St. Mary’s Food Bank facing turkey donation shortage as Thanksgiving nears
Nov 17, 2023, 4:35 AM | Updated: 6:57 am
(St. Mary's Food Bank Photo)
PHOENIX – St. Mary’s Food Bank is making a final push to collect enough turkeys to provide Thanksgiving meals for a record number of Valley families in need.
Spokesman Jerry Brown said Thursday the nonprofit organization was 7,000 turkeys short of its goal of about 21,000 with one week left until Thursday’s holiday.
“That’s more than we’ve ever needed at this point,” Brown told KTAR News 92.3 FM’s The Mike Broomhead Show. “One of the reasons is we’re putting out more turkeys than we ever have before. This is going to be a record year for the amount of people who come.”
St. Mary’s distributed more than 20,000 turkeys and holiday food boxes in the days leading up to Thanksgiving in 2022.
How can people donate Thanksgiving turkeys to St. Mary’s Food Bank?
The charitable organization hopes to make big dent in the deficit this weekend during its 18th annual Super Saturday Turkey Drive. Volunteers will accept donations of turkeys and other food items from 9 a.m. to 1 a.m. Saturday at the food bank’s two Valley distribution locations and 19 Albertson’s and Safeway stores around metro Phoenix.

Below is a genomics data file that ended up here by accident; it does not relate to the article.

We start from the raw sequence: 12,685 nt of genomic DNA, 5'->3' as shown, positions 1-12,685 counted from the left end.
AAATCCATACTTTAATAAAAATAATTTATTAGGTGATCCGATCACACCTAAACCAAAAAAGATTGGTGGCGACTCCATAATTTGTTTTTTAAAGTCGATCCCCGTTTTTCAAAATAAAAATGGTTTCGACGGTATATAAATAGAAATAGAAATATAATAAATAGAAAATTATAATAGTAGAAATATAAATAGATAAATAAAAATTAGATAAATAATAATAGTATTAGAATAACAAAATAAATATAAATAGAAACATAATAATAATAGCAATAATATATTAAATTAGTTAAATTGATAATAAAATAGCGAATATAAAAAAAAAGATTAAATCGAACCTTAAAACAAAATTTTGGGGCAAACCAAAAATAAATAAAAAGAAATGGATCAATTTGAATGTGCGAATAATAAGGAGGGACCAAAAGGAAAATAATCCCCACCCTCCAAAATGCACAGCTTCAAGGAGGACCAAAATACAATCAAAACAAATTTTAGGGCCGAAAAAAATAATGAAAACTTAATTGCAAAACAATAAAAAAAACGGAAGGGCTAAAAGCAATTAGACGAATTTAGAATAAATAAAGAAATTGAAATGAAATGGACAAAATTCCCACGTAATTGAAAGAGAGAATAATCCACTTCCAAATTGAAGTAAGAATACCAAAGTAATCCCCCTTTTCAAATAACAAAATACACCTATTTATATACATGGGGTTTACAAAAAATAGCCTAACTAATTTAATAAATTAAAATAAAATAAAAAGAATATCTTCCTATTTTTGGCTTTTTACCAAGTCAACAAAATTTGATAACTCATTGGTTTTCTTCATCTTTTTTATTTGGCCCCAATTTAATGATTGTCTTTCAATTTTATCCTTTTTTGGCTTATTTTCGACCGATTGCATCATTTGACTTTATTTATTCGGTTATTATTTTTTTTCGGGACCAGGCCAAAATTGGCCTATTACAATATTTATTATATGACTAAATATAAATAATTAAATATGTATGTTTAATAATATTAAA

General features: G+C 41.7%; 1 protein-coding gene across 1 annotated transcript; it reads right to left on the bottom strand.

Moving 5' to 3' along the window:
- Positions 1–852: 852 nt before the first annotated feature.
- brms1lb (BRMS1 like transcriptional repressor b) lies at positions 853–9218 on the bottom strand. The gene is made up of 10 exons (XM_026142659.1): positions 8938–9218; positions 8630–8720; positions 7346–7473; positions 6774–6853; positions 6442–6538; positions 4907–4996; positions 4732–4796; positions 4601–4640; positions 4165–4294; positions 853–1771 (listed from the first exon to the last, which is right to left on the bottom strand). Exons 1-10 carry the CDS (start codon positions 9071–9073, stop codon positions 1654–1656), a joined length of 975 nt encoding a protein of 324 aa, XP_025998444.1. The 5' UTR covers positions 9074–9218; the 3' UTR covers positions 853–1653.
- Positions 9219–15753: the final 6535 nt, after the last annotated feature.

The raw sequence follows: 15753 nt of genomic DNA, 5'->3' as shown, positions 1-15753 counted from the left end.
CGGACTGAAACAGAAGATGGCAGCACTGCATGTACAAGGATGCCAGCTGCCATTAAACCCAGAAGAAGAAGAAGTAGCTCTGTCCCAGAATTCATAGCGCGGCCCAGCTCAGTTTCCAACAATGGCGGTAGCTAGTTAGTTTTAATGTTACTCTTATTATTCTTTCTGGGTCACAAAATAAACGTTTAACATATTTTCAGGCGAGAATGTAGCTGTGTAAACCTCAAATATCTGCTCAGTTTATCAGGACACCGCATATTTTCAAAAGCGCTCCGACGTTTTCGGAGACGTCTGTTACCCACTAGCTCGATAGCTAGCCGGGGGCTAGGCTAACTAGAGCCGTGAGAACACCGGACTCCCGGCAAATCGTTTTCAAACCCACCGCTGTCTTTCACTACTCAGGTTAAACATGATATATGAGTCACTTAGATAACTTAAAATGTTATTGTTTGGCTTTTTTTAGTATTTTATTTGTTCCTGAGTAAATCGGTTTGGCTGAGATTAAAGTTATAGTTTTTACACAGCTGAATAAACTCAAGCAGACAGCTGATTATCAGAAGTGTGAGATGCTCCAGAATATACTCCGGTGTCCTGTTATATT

“So, when you’re out shopping for your family for Thanksgiving, you can drop off a turkey, you can drop off food, you can do whatever it is that that you feel comfortable to help put that Thanksgiving table together for another family,” Brown said.
Albertson’s and Safeway will match the first 500 turkeys donated Saturday. The full list of participating supermarkets is available online.
Donors can also drop off frozen turkeys and other food items Monday, Tuesday or Wednesday at either St. Mary’s distribution location, on 31st Avenue just south of Thomas Road in Phoenix and at 13050 W. Elm Street in Surprise, near Bell and Dysart roads.
Monetary donations — $20 puts a turkey on a family’s table — can also be made during Saturday’s event, at the food bank locations or through the St. Mary’s website.
Why are so many Valley residents seeking food assistance?
Brown said he expects a large demand at the St. Mary’s location in Surprise, near where many seniors on fixed incomes are being squeezed by inflation.
“We used to get about 100 to 175 people a day at our Surprise location, and our numbers have been over 600 a day now,” he said.
Many of those people are seniors seeking food assistance for the first time, including some who do volunteer work with St. Mary’s and then go home with a food box.
“Their fixed incomes were able to handle everything, they had enough money, and then all of a sudden inflation went sideways and the money that they receive from Social Security and those fixed incomes stayed the same,” Brown said.